• Real challenges are not technology – it is the human factors – issues of acceptance, understanding, people being prepared to share their data, IP etc
  • High demand for storage, but storage is not management
  • Scientists are not working as well across disciplines as the Flagship vision as hoped, much of this is because “you don’t know what you don’t know” – and it’s hard getting insight into other research disciplines
  • Making data easily discoverable is the key to achieving multi-disciplinary outcomes
  • Lesson is that data is a complex issue – especially when researchers don’t understand the potential benefits – you need exemplar projects to demonstrate the benefits of data management to get buy in.
  • CSIRO’s data management vision (eSIM) – CSIRO scientists will be able to…gather, analyse and share scientific information securely and efficiently, leading to greater scientific outcomes for Australia
  • Four layers – people, processes, technology and governance
  • People challenges = incentives for deposit into a repository;
  • Processes challenges = making sure that the work flows created actually support the technology and make things easy
  • Governance = making sure all of this is properly funded and that data management is a part of the decision making (i.e. make sure researchers have a DMP before they are awarded funding)
  • CSIRO’s exemplar projects = Auscope project; Atlas of Living Australia; Corporate Communications

Tuesday, September 30, 2008

eResearch Australasia Conference 2008 - Tuesday morning (30 September)

John Wilbanks – Uncommon Knowledge and e-Research

Once again, John Wilbanks gave an informative and dynamic presentation. It was geared towards the audience in attendance here at the eResearch Australasia Conference (who are somewhat more IT and science focused than the audience at the OAR conference last week) and so described in detail many aspects of the NeuroCommons Project. If you are interested, I suggest that you see the Neurocommons website. I don’t think any summary that I could provide here would do the project justice. But here are some notes from the beginning of John’s presentation:

Why “eResearch”?

1. eResearch is a requirement imposed on us by the flood of data
  • the web doesn’t give us the same results for science as it does for culture
  • so what can we do?
  • We can…collaborate
  • Eg - Watson and Crick – their success was composed, by building on a series of blocks of knowledge that were available to them from a range of sources
  • But humans can’t build models to scale anymore
  • We need to utilize digital resources
One way to think about eResearch is that it is about:
  • Finding the right collaborator;
  • making big discoveries;
  • getting credit for one’s work
2. We need to convert what we know into digital formats that support model buildings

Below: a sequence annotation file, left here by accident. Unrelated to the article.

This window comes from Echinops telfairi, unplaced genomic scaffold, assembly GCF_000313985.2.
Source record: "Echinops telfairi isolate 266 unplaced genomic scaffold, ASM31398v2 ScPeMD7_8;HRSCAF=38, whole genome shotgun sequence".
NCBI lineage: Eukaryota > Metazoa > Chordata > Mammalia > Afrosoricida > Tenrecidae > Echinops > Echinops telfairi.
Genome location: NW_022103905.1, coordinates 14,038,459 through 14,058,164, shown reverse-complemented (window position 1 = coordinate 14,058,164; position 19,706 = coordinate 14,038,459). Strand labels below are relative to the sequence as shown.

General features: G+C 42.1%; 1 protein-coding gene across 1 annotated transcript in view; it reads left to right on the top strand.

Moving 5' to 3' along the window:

• “the web” – no organising topics – hyperlinking allows us to organise things in a dynamic way
  • all the data and all the ides: building blocks
  • open access attempts to solve the legal problems – giving credit where credit is dues; allows humans to read the papers; allows publicly funded research to be accessed by the public
  • but it doesn’t solve the technical problem of paper-based formats that cannot be read by machines
  • we need to develop machine-searchable formats

Kerstin Lehnert, Columbia University – New Science Communities for Cyberinfrastructure: The Example of Geochemistry

Kerstin described eResearch as a vision to provide a genuine infrastructure of highly reliable, widely accessible ICT capabilities to assist researchers in their work – ultimately about people

She discussed the cultural issues involved in sharing data. She identified data citation (what I would call “attribution”) as a big problem. How can all scientists and contributors be cited? Many want to be attributed personally (not just by a project), but there are so many contributors and this quickly becomes a big and messy problem. This observation reflects the problem that we at the OAK Law and Legal Framework to eResearch Projects identified in assessing whether Creative Commons licences could be applied to data compilations. Attribution is an important condition of the CC licence. Researchers and research projects need to decide and identify (before applying a CC licence) how the data compilation is to be attributed, otherwise users could run into all sorts of problems and confusion.

Jane Hunter (UQ) - National Committee for Data in Science (NCDS)

A committee of the Australian Academy of Science – established in February 2008; member of CODATA

Mission – to promote enduring access to Australia’s scientific data assets in order to drive national research and innovation
And to provide a National Data Science voice
Encourage and facilitation cross-fertilisations, between specific science disciplines and other data generation/management disciplines

Future activities include engaging with Chairs of other national committees, including looking at what role they can play within ANDS (Australian National Data Service) to support their goals.

Review: Anatomy Titus Fall of Rome

On Thursday 25 September, I saw The Bell Shakespeare Company’s production, “Anatomy Titus Fall of Rome” at the Cremorne Theatre. The play was directed by Michael Gow and starred John Bell as Titus Andronicus.